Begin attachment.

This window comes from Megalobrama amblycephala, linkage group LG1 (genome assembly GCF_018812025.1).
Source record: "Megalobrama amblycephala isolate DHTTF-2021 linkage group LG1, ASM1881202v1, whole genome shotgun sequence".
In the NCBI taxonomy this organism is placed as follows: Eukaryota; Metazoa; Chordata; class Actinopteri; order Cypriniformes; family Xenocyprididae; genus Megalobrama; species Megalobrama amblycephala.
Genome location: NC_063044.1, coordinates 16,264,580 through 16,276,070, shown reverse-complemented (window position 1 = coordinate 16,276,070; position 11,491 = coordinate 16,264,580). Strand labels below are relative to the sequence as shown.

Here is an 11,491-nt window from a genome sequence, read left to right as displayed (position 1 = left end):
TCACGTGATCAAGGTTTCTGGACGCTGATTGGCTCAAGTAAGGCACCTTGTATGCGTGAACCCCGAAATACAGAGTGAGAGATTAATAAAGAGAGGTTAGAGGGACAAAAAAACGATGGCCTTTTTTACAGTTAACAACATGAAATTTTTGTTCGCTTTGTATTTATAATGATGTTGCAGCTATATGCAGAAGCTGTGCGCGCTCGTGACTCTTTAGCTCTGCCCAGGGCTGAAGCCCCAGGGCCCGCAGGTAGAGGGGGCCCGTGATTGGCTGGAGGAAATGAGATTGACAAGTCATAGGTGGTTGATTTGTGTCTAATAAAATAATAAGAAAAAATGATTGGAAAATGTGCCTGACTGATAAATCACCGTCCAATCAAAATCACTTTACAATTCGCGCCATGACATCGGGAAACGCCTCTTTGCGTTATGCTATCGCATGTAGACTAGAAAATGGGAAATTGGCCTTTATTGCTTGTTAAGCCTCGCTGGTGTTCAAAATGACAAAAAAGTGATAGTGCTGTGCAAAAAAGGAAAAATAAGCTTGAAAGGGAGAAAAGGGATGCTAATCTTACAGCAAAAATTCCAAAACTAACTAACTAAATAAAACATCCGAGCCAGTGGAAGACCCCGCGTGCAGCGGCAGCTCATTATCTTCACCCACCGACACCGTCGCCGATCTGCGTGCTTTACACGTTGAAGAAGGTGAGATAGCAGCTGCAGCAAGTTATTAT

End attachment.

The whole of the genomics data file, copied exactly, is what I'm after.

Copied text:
This window comes from Megalobrama amblycephala, linkage group LG1 (genome assembly GCF_018812025.1).
Source record: "Megalobrama amblycephala isolate DHTTF-2021 linkage group LG1, ASM1881202v1, whole genome shotgun sequence".
In the NCBI taxonomy this organism is placed as follows: Eukaryota; Metazoa; Chordata; class Actinopteri; order Cypriniformes; family Xenocyprididae; genus Megalobrama; species Megalobrama amblycephala.
Genome location: NC_063044.1, coordinates 16,264,580 through 16,276,070, shown reverse-complemented (window position 1 = coordinate 16,276,070; position 11,491 = coordinate 16,264,580). Strand labels below are relative to the sequence as shown.

Here is an 11,491-nt window from a genome sequence, read left to right as displayed (position 1 = left end):
TCACGTGATCAAGGTTTCTGGACGCTGATTGGCTCAAGTAAGGCACCTTGTATGCGTGAACCCCGAAATACAGAGTGAGAGATTAATAAAGAGAGGTTAGAGGGACAAAAAAACGATGGCCTTTTTTACAGTTAACAACATGAAATTTTTGTTCGCTTTGTATTTATAATGATGTTGCAGCTATATGCAGAAGCTGTGCGCGCTCGTGACTCTTTAGCTCTGCCCAGGGCTGAAGCCCCAGGGCCCGCAGGTAGAGGGGGCCCGTGATTGGCTGGAGGAAATGAGATTGACAAGTCATAGGTGGTTGATTTGTGTCTAATAAAATAATAAGAAAAAATGATTGGAAAATGTGCCTGACTGATAAATCACCGTCCAATCAAAATCACTTTACAATTCGCGCCATGACATCGGGAAACGCCTCTTTGCGTTATGCTATCGCATGTAGACTAGAAAATGGGAAATTGGCCTTTATTGCTTGTTAAGCCTCGCTGGTGTTCAAAATGACAAAAAAGTGATAGTGCTGTGCAAAAAAGGAAAAATAAGCTTGAAAGGGAGAAAAGGGATGCTAATCTTACAGCAAAAATTCCAAAACTAACTAACTAAATAAAACATCCGAGCCAGTGGAAGACCCCGCGTGCAGCGGCAGCTCATTATCTTCACCCACCGACACCGTCGCCGATCTGCGTGCTTTACACGTTGAAGAAGGTGAGATAGCAGCTGCAGCAAGTTATTAT